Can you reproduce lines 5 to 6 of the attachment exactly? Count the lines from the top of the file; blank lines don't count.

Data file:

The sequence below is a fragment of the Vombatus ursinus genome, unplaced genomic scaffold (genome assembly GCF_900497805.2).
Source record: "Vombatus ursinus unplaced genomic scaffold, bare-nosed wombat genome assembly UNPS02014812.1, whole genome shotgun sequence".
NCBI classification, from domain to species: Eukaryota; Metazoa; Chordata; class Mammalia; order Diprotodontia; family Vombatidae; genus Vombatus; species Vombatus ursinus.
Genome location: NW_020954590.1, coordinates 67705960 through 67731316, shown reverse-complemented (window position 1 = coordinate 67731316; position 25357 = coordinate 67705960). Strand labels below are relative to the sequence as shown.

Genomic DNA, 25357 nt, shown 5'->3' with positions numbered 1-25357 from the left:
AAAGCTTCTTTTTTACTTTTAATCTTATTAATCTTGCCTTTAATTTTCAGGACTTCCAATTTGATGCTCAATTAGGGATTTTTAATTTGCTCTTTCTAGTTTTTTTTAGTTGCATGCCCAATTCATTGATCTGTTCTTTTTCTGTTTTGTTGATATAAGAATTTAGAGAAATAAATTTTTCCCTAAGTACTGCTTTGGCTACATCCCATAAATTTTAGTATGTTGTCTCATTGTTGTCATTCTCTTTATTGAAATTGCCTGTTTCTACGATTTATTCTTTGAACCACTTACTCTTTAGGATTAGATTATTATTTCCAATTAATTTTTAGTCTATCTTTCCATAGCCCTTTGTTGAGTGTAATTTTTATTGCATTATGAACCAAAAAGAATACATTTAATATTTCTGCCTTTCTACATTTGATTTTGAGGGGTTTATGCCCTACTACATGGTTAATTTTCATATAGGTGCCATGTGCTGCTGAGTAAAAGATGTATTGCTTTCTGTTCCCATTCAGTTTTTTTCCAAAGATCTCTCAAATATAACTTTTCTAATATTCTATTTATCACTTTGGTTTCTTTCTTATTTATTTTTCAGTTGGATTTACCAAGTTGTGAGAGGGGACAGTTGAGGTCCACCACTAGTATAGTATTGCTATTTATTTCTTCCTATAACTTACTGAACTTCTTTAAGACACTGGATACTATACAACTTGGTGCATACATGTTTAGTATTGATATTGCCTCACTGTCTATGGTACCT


Genomic DNA, 25357 nt, shown 5'->3' with positions numbered 1-25357 from the left:
AAAGCTTCTTTTTTACTTTTAATCTTATTAATCTTGCCTTTAATTTTCAGGACTTCCAATTTGATGCTCAATTAGGGATTTTTAATTTGCTCTTTCTAGTTTTTTTTAGTTGCATGCCCAATTCATTGATCTGTTCTTTTTCTGTTTTGTTGATATAAGAATTTAGAGAAATAAATTTTTCCCTAAGTACTGCTTTGGCTACATCCCATAAATTTTAGTATGTTGTCTCATTGTTGTCATTCTCTTTATTGAAATTGCCTGTTTCTACGATTTATTCTTTGAACCACTTACTCTTTAGGATTAGATTATTATTTCCAATTAATTTTTAGTCTATCTTTCCATAGCCCTTTGTTGAGTGTAATTTTTATTGCATTATGAACCAAAAAGAATACATTTAATATTTCTGCCTTTCTACATTTGATTTTGAGGGGTTTATGCCCTACTACATGGTTAATTTTCATATAGGTGCCATGTGCTGCTGAGTAAAAGATGTATTGCTTTCTGTTCCCATTCAGTTTTTTTCCAAAGATCTCTCAAATATAACTTTTCTAATATTCTATTTATCACTTTGGTTTCTTTCTTATTTATTTTTCAGTTGGATTTACCAAGTTGTGAGAGGGGACAGTTGAGGTCCACCACTAGTATAGTATTGCTATTTATTTCTTCCTATAACTTACTGAACTTCTTTAAGACACTGGATACTATACAACTTGGTGCATACATGTTTAGTATTGATATTGCCTCACTGTCTATGGTACCT